MYTH 4: People with Autism lack empathy.
FACT: Yes, individuals with Autism often struggle to identify and express emotions, they can easily overlook nonverbal cues, and they may often speak without tact. However, the ability to feel deeply and have profound empathy is not absent, and in many cases, may actually be pronounced. Some individuals actually experience so much empathy that they become easily overstimulated and overwhelmed, which can disrupt their ability to effectively process and appropriately respond in the moment.
“People think I’m weird.”
I have heard many well-meaning individuals refer to individuals on the spectrum as “antisocial.” While antisocial has a whole other connotation for those of us in the mental health field, and I think what people are often trying to say is “asocial,” this is still not quite accurate. In fact, many individuals on the spectrum are desperately lonely and strongly desire friendships and romantic relationships.
MYTH 5: People with Autism don’t want friends.
FACT: Individuals with Autism vary just like everyone else with regard to how introverted or extraverted they are. Autism is a condition, not a personality. Many individuals with Autism are painfully aware of their social struggles, and have a deep longing to connect with others.
In recent years, I have begun to see a lot more women who wonder, “Could I be on the spectrum?” One woman came to me almost uncontrollably tearful, having felt misunderstood and hopeless for many years. As she disclosed her pain, she fell to the floor of my office crying, wondering why she has been persistently teased, rejected, and ignored. Traditional treatments for anxiety and depression were unsuccessful for her, and she felt that her providers failed to understand just how difficult relationships are for her. Now in her 30’s, she shared how she has only recently learned that basic hygiene improves her social interactions. She tearfully expressed her disappointment that “I’m not a better friend.” She also said that she can “socially freak people out” because they often do not get her jokes and misinterpret her intentions. She was, like many adults I have encountered, deeply relieved to have a diagnosis and hope for more effective interventions.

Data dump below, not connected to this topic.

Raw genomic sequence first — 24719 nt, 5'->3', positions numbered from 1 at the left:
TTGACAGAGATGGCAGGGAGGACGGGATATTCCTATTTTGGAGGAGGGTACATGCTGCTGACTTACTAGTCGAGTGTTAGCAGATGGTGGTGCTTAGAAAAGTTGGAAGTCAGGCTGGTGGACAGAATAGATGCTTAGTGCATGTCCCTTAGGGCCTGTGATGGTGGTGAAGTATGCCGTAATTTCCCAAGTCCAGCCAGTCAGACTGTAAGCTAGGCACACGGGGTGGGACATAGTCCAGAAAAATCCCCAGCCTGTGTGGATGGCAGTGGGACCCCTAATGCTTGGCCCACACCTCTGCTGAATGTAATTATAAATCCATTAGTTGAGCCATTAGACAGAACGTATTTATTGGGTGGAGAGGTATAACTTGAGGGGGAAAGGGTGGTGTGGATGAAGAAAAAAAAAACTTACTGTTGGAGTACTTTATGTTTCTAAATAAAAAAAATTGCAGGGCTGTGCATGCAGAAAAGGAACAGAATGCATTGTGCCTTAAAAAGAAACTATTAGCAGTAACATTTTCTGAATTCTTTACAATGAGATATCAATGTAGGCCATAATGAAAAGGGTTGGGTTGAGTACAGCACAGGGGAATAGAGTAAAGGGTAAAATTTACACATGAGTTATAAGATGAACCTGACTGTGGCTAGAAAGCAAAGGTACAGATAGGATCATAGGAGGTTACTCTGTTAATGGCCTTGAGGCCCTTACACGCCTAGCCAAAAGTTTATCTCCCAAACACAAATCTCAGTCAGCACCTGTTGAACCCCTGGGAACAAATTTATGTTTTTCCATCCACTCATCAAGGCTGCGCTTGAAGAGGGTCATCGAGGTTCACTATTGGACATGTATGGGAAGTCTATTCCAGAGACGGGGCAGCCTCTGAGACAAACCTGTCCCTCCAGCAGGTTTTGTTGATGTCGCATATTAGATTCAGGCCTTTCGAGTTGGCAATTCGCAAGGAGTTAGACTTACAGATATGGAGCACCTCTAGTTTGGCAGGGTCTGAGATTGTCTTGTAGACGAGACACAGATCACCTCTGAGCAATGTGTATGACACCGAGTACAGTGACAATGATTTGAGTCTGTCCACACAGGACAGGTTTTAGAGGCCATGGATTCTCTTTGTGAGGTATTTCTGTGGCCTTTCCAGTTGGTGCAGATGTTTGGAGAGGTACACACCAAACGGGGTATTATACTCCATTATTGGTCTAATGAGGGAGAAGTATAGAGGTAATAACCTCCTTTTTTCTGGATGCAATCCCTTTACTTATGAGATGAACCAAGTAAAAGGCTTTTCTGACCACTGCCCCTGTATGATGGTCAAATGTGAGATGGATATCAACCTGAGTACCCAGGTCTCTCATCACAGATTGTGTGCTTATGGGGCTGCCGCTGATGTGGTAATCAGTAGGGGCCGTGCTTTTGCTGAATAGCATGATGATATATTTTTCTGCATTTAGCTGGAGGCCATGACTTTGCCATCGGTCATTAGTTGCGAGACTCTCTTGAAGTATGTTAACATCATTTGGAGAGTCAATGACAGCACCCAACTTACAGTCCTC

MYTH 6: Autism is a male condition.
FACT: Autism is more commonly diagnosed in males; however, females are often underdiagnosed. Women tend to be better at “masking” their symptoms, and the diagnosis is often missed in high-functioning females who tend to be more emotionally expressive than males on the spectrum.
There is an incredible variety of men and women who may have this diagnosis; many of them are high-functioning professors and engineers and artists. Sometimes they are referred to as “quirky,” “eccentric,” “different,” or “unique.” Often, their humor is subtle, unexpected, and brilliant. Their loyalty and passion for social justice are just some of their many admirable traits; the range of characteristics on the spectrum of autism is no different than the variety of personalities seen among neurotypicals.
MYTH 7: Autism is a homogeneous condition.
FACT: There is actually a remarkable degree of variability among individuals on the autism spectrum. As my mentor taught me, “If you’ve met one person with Autism, you’ve met one person with Autism.”
Emily Crawford-Thompson, Ph.D. is a Licensed Clinical Psychologist in Columbia, Missouri who has worked with adults on the autism spectrum for over 12 years professionally, and throughout her life personally. She has co-presented on Autism Spectrum Disorder with David Finch, a humorist and author of the acclaimed New York Times best-selling memoir, The Journal of Best Practices. Read more about Dr. Emily’s work with adults with Autism here.